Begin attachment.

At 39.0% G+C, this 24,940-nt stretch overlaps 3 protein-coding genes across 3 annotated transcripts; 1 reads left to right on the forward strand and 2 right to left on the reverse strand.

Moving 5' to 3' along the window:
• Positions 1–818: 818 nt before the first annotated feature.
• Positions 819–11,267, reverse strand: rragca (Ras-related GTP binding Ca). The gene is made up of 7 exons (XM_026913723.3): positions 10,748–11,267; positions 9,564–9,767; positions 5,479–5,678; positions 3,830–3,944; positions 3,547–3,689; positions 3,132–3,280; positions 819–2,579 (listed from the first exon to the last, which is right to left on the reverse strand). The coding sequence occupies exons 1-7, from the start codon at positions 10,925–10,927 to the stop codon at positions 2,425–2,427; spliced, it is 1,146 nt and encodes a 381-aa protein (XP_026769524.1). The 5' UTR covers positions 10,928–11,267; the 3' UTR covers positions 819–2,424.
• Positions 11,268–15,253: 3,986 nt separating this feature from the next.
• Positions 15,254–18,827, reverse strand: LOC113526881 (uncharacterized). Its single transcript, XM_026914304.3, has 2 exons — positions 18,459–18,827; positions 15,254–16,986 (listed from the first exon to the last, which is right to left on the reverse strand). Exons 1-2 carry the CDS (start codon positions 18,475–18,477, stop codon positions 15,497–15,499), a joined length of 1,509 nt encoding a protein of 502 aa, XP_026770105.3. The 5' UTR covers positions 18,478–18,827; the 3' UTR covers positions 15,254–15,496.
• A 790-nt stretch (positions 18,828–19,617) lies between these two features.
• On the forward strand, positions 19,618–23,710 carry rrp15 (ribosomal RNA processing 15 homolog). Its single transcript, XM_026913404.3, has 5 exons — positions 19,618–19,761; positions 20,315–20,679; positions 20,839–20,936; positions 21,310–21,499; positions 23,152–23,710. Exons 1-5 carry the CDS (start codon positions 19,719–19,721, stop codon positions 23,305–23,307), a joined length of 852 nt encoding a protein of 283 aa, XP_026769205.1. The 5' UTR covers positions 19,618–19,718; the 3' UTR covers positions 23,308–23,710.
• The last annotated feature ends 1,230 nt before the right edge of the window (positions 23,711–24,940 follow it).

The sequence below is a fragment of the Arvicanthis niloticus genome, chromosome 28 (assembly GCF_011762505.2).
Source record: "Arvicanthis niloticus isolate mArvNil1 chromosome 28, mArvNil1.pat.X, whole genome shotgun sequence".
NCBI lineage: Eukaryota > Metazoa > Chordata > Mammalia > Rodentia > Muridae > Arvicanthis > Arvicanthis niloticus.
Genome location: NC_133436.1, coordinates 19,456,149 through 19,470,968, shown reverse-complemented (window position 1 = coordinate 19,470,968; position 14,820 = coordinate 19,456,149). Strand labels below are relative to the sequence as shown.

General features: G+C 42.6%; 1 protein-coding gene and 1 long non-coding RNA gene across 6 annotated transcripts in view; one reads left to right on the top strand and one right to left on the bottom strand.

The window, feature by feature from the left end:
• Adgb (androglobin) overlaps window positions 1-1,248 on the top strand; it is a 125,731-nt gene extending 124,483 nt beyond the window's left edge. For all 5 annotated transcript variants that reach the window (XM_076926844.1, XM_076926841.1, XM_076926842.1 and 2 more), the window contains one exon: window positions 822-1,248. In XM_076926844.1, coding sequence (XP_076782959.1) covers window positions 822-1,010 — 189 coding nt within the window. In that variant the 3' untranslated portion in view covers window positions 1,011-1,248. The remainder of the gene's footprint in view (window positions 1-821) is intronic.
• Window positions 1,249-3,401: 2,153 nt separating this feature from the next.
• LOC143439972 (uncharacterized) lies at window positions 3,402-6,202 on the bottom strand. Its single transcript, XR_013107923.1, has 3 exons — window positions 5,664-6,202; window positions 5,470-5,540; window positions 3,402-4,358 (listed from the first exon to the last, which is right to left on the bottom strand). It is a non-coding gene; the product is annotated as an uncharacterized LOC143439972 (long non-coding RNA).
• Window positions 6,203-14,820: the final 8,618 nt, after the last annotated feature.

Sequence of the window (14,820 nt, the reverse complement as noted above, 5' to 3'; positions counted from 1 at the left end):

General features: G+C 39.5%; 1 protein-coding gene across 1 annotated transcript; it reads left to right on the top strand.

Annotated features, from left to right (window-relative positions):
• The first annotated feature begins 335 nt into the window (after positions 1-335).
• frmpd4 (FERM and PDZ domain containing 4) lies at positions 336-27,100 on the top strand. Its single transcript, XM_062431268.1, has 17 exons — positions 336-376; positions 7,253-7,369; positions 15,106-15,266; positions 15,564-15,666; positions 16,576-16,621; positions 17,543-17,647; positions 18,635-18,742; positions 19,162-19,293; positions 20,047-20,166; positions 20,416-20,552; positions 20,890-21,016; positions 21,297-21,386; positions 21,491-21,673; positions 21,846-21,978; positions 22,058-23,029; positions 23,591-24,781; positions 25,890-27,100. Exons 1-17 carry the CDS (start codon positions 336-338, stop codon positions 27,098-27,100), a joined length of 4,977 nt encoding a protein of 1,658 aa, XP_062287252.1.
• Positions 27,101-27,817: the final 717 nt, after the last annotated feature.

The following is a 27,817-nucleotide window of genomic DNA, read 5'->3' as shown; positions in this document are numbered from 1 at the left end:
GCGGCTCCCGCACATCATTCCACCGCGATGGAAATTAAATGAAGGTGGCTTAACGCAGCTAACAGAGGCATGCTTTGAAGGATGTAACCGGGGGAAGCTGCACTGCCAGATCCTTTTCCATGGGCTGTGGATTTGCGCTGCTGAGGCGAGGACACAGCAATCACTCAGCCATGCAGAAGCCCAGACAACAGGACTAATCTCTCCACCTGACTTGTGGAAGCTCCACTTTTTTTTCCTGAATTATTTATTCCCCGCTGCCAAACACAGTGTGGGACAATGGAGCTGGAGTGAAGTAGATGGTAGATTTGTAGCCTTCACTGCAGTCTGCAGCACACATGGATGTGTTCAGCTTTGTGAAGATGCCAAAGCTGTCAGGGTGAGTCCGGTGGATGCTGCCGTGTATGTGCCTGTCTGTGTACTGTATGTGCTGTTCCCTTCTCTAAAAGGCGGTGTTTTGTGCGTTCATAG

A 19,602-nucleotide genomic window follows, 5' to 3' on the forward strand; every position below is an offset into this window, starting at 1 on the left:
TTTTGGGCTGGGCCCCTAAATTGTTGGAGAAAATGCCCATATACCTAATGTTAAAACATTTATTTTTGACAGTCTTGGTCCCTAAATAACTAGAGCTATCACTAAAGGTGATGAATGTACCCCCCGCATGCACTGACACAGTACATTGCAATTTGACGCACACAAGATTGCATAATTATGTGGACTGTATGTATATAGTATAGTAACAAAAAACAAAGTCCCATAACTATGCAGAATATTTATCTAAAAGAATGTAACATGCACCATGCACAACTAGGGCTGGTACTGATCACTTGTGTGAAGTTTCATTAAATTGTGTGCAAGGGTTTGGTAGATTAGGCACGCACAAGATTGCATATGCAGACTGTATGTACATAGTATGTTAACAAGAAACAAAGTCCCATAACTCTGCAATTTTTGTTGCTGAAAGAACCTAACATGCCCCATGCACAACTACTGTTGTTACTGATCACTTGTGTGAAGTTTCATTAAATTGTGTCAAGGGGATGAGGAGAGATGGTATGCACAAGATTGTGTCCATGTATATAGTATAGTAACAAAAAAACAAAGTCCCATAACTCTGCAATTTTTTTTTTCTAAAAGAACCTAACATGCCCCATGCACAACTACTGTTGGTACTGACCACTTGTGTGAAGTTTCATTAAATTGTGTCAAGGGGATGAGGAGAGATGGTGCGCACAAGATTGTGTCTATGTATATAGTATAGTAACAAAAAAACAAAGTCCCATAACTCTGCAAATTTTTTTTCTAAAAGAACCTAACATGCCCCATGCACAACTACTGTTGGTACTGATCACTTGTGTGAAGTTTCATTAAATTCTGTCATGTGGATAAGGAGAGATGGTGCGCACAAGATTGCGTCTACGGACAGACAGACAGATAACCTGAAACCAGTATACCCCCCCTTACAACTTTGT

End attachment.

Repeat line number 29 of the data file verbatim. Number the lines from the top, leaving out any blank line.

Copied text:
TTTTGGGCTGGGCCCCTAAATTGTTGGAGAAAATGCCCATATACCTAATGTTAAAACATTTATTTTTGACAGTCTTGGTCCCTAAATAACTAGAGCTATCACTAAAGGTGATGAATGTACCCCCCGCATGCACTGACACAGTACATTGCAATTTGACGCACACAAGATTGCATAATTATGTGGACTGTATGTATATAGTATAGTAACAAAAAACAAAGTCCCATAACTATGCAGAATATTTATCTAAAAGAATGTAACATGCACCATGCACAACTAGGGCTGGTACTGATCACTTGTGTGAAGTTTCATTAAATTGTGTGCAAGGGTTTGGTAGATTAGGCACGCACAAGATTGCATATGCAGACTGTATGTACATAGTATGTTAACAAGAAACAAAGTCCCATAACTCTGCAATTTTTGTTGCTGAAAGAACCTAACATGCCCCATGCACAACTACTGTTGTTACTGATCACTTGTGTGAAGTTTCATTAAATTGTGTCAAGGGGATGAGGAGAGATGGTATGCACAAGATTGTGTCCATGTATATAGTATAGTAACAAAAAAACAAAGTCCCATAACTCTGCAATTTTTTTTTTCTAAAAGAACCTAACATGCCCCATGCACAACTACTGTTGGTACTGACCACTTGTGTGAAGTTTCATTAAATTGTGTCAAGGGGATGAGGAGAGATGGTGCGCACAAGATTGTGTCTATGTATATAGTATAGTAACAAAAAAACAAAGTCCCATAACTCTGCAAATTTTTTTTCTAAAAGAACCTAACATGCCCCATGCACAACTACTGTTGGTACTGATCACTTGTGTGAAGTTTCATTAAATTCTGTCATGTGGATAAGGAGAGATGGTGCGCACAAGATTGCGTCTACGGACAGACAGACAGATAACCTGAAACCAGTATACCCCCCCTTACAACTTTGT